Rose Under Fire by Elizabeth Wein

Rose Under Fire by Elizabeth Wein
Published by Disney Hyperion
Review copy provided by NetGalley

Rose Justice, an American citizen working as a pilot for the Air Transport Auxiliary during World War II, is traveling back from a secret flight in a semi-dangerous area when she is captured by the Germans. She is immediately taken to Ravensbruck, a Nazi concentration camp for women, and meets an incredible group of women, women who have survived insurmountable odds and continue to do so, as damaged as they are and as disastrously impossible their lives have become.

I had a very interesting reaction to Wein’s first novel, Code Name Verity … I totally didn’t get it, wasn’t into it, until almost at the end of the book where there is a “WOW” moment and everything completely changed for me. I ended up almost loving the book. So I was very excited to read her newest novel, Rose Under Fire, and I have to tell you … I completely loved this one. So much that I don’t think I can find the right words to explain what is so perfect about this book.

First of all, one of the main issues I had with Wein’s first novel is that I found myself very confused during a lot of the beginning, and that does not happen at all in this novel. In this book, Rose is telling her story of being in the concentration camp after she’s already out of it, so it doesn’t have that same sense of urgency and WTF-ery that the first book had. It’s completely clear what is going on and why, and the characters come to life in the regular way they do in novels – you get to know them and fall in love with them right alongside Rose.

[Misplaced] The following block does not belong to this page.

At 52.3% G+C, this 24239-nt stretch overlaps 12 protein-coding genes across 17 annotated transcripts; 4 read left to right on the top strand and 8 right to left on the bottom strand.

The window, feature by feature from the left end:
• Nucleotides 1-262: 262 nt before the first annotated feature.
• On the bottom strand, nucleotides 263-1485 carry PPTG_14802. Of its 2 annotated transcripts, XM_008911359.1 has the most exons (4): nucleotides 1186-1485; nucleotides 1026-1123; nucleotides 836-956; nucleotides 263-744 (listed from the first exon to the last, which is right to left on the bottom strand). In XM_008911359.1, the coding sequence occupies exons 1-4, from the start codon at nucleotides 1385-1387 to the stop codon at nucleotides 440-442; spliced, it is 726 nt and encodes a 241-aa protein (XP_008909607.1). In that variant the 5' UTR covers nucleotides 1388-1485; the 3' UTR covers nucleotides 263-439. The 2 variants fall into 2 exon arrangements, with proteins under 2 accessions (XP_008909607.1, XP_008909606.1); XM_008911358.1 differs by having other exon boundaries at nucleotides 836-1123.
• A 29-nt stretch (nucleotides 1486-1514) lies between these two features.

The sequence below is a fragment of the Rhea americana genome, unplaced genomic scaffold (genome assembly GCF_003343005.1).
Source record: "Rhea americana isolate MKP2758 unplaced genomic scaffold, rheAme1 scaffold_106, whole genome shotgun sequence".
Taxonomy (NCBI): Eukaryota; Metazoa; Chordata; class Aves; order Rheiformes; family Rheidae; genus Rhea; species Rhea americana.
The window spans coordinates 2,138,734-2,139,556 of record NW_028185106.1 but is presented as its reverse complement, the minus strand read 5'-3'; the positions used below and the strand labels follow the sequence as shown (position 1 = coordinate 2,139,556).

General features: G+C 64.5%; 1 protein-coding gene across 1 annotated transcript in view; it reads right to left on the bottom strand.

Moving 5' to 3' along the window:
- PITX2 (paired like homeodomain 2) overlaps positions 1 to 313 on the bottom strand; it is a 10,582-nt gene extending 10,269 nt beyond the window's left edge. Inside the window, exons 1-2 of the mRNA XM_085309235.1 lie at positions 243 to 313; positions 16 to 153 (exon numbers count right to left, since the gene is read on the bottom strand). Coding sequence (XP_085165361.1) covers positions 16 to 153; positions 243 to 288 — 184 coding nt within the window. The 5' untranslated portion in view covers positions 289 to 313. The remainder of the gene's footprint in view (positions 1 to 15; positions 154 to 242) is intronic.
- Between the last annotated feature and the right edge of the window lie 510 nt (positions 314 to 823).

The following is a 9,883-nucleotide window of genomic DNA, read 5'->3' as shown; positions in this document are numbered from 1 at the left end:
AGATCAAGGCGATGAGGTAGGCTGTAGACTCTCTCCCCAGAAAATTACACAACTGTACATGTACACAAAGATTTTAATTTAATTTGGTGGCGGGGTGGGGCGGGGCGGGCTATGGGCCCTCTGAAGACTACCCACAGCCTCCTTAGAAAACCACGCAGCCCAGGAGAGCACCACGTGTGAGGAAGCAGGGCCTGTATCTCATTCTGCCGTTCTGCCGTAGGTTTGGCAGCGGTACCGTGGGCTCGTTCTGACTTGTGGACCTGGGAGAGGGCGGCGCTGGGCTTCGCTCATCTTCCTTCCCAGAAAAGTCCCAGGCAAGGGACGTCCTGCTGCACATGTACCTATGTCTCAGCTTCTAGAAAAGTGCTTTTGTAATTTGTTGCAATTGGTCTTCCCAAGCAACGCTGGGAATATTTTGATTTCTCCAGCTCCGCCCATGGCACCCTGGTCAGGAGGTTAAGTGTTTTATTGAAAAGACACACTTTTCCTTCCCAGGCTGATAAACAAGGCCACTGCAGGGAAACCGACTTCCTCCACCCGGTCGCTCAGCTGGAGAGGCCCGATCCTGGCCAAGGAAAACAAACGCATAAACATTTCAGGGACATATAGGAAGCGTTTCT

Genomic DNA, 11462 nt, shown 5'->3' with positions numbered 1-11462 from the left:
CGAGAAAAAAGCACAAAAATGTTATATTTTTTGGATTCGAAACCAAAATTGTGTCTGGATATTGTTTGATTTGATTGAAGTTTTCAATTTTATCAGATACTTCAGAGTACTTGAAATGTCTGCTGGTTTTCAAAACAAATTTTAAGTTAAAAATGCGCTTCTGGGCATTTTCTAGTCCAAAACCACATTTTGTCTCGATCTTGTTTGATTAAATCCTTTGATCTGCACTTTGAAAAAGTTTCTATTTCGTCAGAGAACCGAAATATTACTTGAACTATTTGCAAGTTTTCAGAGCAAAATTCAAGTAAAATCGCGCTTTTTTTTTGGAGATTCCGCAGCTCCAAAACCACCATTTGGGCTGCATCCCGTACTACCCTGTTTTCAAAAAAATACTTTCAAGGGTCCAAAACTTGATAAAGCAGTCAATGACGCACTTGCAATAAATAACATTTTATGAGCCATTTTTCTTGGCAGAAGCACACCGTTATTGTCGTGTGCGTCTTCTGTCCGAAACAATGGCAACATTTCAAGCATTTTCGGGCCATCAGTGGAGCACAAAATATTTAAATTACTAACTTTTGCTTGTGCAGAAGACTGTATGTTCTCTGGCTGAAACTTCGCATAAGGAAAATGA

Once again, Wein shows readers the power of true, solid, loving female friendships and how powerful women can be when we stick together. This was one of the biggest things I got out of Code Name Verity, and the female friendships in Rose Under Fire are possibly even stronger and more inspiring than those in the first book. These women would do absolutely anything to protect one another, including sacrificing their own lives if it means saving someone else, and to say that they broke my heart a million times with how inspiring they were is an understatement.

There’s so much I loved about this book. Rose is smart, resourceful, kind-hearted, and determined to stay alive and protect her friends. The friendships in the book show the power of strong women sticking together to beat the odds. The awful atrocities portrayed in the novel are difficult to stomach, but these are things that happened not all that long ago, and it’s important that we continue to read about and understand our history as a people…. to know what we are capable of if we don’t actively work against it.

I loved this book. If you were on the fence about Code Name Verity, I strongly encourage you to pick up Rose Under Fire. And if you liked or loved Wein’s first novel, I guarantee you will love this one too.

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7 thoughts on “Rose Under Fire by Elizabeth Wein

  1. Haha! WTF-ery!!! I love it! I had the same reaction to Verity as you did, but I did ultimately enjoy it (even though I really thought I missed something at the end). So I guess I’ll have to read this. I’m off to the library website to see what they have.

  2. I didn’t read Code Name Verity, but this subject matter really does sound good, and a new aspect of WWII and the camps. Thanks for sharing, lord I can’t add any more to my TBR lists!!

  3. All this talk about Elizabeth Wein and her brilliance! I am not quite prepared for the wrenching sadness of Rose under Fire, I think, but I do want to check out some of her earlier books. They’ve been showing up in my library’s Overdrive account recently, at least one or two of them, and I think they would be just the right thing to tide me over until I can face reading something as sad and atrocity-filled as Code Name Verity was and I’m expecting Rose under Fire to be.

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